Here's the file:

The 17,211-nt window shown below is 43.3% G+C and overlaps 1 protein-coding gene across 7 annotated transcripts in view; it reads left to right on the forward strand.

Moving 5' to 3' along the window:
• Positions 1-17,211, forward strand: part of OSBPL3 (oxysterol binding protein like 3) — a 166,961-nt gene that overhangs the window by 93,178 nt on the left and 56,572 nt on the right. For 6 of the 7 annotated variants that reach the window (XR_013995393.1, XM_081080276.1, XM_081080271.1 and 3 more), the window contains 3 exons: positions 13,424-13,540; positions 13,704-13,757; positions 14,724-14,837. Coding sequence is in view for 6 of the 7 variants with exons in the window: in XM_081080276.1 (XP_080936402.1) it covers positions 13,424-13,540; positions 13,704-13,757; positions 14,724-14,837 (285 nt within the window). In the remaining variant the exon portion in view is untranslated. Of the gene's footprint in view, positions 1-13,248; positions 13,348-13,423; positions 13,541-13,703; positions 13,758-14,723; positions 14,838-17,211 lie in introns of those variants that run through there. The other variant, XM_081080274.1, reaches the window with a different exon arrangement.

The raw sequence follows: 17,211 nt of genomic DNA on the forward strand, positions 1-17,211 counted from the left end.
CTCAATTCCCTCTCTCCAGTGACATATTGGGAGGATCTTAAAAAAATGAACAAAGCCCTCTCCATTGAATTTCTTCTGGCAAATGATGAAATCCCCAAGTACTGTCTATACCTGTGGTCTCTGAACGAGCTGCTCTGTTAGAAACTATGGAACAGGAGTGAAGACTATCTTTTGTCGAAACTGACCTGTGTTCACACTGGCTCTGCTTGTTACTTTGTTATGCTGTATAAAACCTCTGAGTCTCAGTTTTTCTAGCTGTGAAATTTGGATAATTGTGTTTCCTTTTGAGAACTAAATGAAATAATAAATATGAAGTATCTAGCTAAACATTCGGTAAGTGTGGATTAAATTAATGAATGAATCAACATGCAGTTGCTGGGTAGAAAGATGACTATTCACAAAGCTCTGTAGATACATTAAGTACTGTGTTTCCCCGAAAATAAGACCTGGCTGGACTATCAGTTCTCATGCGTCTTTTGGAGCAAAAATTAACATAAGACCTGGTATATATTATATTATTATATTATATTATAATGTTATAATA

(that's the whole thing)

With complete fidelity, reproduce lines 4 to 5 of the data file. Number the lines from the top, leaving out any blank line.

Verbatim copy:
The raw sequence follows: 17,211 nt of genomic DNA on the forward strand, positions 1-17,211 counted from the left end.
CTCAATTCCCTCTCTCCAGTGACATATTGGGAGGATCTTAAAAAAATGAACAAAGCCCTCTCCATTGAATTTCTTCTGGCAAATGATGAAATCCCCAAGTACTGTCTATACCTGTGGTCTCTGAACGAGCTGCTCTGTTAGAAACTATGGAACAGGAGTGAAGACTATCTTTTGTCGAAACTGACCTGTGTTCACACTGGCTCTGCTTGTTACTTTGTTATGCTGTATAAAACCTCTGAGTCTCAGTTTTTCTAGCTGTGAAATTTGGATAATTGTGTTTCCTTTTGAGAACTAAATGAAATAATAAATATGAAGTATCTAGCTAAACATTCGGTAAGTGTGGATTAAATTAATGAATGAATCAACATGCAGTTGCTGGGTAGAAAGATGACTATTCACAAAGCTCTGTAGATACATTAAGTACTGTGTTTCCCCGAAAATAAGACCTGGCTGGACTATCAGTTCTCATGCGTCTTTTGGAGCAAAAATTAACATAAGACCTGGTATATATTATATTATTATATTATATTATAATGTTATAATA